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sharing in governance of extractive industries

Elison Karuhanga
  • Male
  • Kampala
  • Uganda
  • yes
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  • Simon Kaheru
  • Hass Kouao-Bile
  • Zara Rahman
  • Eva T. Thorne
  • Nick Young
  • Bwesigye Don Binyina
  • Norma Garza
  • Dr. Aboubacar       FALL
  • Charles Young
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  • Ahmed Finoh
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Elison Karuhanga's Page

Profile Information

Type of Organisation
Government
Job Title
State Attorney
About My Work
I am a member of AIPN (Association of International Petroleum Negotiators) and an advocate employed in the public sector in Uganda.
Areas of interest
gold, diamonds, oil and natural gas, governance and anti-corruption, investing, contract and licensing, monitoring revenue collection, redistribution and sustainable development
Intererested in job/consulting opportunities
yes

Elison Karuhanga's Blog

Transparency is only part of the story

Posted on January 31, 2012 at 6:00 5 Comments

There has been increased demand and advocacy for greater transparency in the extractive industries. At the heart of this noble campaign are various NGOs and civil society actors. This advocacy has led to the establishment of the EITI (Extractive Industries Transparency Initiative) and the "Publish What You Pay" campaign. Governments and companies are being challenged to deal openly and publish all payments that move from the companies to the countries. It is…
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At 8:38 on July 27, 2011, Bwesigye Don Binyina said…
Welcome aboard brother. It is interesting that Uganda is gaining some expertise in the extractive industries. Hopefully we can cause a paradigm shift in the way our natural resources have been managed for the last decades for the development of country. You are welcome to join the Uganda Contracts Monitoring Coalition- A Multistakeholders' initiative to promote transparency and accountability in public procurment, spending and contractual processes in Uganda. our next meeting is on the 1st, August, 2011 at the PPDA Offices-Nakasero Road at 10.00 a.m.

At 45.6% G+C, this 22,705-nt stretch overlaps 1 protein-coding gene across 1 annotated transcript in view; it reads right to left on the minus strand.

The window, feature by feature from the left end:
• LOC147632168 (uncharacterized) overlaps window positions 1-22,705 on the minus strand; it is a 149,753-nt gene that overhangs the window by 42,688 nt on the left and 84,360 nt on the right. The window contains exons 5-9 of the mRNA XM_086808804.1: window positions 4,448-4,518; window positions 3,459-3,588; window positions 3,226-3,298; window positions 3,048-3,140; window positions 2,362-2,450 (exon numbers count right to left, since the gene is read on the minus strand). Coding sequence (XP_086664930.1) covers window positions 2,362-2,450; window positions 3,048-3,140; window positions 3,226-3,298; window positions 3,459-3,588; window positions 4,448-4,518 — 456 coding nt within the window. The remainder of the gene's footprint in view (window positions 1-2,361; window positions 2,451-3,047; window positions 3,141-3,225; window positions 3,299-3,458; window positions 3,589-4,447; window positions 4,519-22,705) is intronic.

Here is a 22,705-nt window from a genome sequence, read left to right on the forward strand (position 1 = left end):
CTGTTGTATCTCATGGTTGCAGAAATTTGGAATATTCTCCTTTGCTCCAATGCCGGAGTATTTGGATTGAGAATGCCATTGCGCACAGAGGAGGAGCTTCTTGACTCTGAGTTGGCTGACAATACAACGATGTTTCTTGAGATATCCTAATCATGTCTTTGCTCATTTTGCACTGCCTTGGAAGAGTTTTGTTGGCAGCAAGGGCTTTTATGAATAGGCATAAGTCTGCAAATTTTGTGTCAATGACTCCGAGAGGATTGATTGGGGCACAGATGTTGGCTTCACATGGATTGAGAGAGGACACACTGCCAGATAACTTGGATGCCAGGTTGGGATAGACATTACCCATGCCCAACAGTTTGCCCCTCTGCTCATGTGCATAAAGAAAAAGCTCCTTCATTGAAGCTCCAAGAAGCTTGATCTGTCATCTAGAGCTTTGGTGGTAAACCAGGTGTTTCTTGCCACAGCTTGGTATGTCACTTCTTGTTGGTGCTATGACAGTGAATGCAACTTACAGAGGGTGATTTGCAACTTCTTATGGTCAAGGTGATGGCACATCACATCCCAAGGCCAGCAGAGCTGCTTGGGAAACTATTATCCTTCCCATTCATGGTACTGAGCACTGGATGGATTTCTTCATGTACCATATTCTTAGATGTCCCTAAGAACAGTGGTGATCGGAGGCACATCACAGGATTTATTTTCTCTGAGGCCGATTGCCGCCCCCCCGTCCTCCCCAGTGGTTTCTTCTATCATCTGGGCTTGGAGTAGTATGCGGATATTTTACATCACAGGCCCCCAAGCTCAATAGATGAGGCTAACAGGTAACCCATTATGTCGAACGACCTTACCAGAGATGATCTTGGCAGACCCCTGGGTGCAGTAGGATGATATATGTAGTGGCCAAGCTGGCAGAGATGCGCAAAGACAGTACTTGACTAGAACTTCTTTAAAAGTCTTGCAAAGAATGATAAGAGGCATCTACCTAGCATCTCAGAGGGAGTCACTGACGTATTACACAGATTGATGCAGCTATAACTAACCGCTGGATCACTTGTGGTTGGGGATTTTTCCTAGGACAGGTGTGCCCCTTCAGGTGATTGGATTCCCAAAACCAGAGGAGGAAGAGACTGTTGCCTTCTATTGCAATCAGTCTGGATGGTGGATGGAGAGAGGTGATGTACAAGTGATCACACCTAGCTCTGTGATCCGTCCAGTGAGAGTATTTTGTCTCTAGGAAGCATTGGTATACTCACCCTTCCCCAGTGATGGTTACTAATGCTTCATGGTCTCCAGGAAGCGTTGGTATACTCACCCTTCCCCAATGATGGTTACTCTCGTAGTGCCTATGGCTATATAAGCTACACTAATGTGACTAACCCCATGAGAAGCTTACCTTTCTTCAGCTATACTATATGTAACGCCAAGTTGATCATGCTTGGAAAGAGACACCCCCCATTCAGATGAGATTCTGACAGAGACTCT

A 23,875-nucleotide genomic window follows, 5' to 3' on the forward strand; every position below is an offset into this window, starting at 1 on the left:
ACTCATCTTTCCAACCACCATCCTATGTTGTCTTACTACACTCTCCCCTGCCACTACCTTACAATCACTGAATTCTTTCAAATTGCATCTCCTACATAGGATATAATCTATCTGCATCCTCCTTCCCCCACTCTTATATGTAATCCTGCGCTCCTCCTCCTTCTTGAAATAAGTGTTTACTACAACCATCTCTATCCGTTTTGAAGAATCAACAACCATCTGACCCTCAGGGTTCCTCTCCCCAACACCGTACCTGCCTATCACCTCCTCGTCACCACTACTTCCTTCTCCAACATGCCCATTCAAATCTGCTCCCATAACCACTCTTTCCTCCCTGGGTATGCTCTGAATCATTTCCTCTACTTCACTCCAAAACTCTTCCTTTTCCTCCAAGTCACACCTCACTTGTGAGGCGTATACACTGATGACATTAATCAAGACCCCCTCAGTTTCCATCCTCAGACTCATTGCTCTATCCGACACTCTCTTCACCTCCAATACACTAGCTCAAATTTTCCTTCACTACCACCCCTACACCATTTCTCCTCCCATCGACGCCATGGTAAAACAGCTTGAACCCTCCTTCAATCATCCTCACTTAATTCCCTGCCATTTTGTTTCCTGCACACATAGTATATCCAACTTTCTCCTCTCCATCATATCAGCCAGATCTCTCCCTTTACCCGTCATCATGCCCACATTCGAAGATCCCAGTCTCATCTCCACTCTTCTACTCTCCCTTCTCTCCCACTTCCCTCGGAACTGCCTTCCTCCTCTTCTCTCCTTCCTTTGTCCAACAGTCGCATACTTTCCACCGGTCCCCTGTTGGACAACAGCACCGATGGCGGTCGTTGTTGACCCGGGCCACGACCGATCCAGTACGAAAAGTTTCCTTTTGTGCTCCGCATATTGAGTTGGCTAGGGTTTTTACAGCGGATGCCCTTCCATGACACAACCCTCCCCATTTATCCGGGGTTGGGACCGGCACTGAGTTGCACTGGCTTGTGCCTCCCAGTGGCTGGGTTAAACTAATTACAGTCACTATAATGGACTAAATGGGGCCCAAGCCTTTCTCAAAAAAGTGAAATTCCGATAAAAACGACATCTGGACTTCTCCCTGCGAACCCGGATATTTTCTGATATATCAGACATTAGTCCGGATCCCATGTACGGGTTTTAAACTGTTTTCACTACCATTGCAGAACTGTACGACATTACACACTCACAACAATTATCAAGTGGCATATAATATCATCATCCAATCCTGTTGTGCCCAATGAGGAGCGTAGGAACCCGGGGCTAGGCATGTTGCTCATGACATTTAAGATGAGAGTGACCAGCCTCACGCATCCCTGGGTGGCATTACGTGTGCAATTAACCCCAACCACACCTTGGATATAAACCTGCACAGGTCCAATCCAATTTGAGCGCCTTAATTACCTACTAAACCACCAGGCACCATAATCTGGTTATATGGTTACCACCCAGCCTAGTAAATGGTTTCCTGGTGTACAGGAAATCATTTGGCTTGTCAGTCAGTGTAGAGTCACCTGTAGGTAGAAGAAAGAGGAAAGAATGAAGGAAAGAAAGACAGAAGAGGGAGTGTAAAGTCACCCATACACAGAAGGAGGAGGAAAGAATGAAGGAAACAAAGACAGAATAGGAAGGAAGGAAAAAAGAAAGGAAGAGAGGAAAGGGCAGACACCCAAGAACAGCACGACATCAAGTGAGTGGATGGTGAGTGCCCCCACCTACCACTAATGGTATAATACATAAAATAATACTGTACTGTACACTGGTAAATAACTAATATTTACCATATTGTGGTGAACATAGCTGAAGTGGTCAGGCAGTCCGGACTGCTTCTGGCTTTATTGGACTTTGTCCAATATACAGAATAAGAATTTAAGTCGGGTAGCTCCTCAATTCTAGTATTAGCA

At 2:38 on July 9, 2011, Dr. Aboubacar FALL said…

You could also contact MrsMukazi at

k.mukazi@afdb.org

She was one of the organizers of the Kigali Seminar.

Thnaks

 

Aboubacar

At 1:47 on July 9, 2011, Dr. Aboubacar FALL said…

Please contact Dr.Mamoudou DEME, Director of the ALSF at

m.deme@afdb.org

 

Thanks

PS/ I have noted that you are an AIPN member, I am, as well. keep in touch

Aboubacar

At 0:42 on July 9, 2011, Dr. Aboubacar FALL said…

The issue of stabilization clauses is of paramount importance to oil & gas contracts negotiation, specially on the government side.

In that respect, please note that I have recently delivered a research paper on the topic at the African Legal Support Facility (ALSF)-Pan African Lawyers Union (PALU) capacity building Seminar on Feb 2011 in Kigali(Rwanda).

The paper discusses the various approaches in this hot topic with an Africa oriented comparative case law.

 

At 23:42 on July 5, 2011, Ahmed Finoh said…

Elison:

You asked: "What can be done by policy makers to ensure that Africans obtain the necessary skills.......to transform their societies?"

First of all Africans ( ugandans, Nigerians Ghanaians, etc.) do not necessarily have to produce their own petro-chemical engineers, as an example, to be able to use their well-endowed natural resources to better their societies.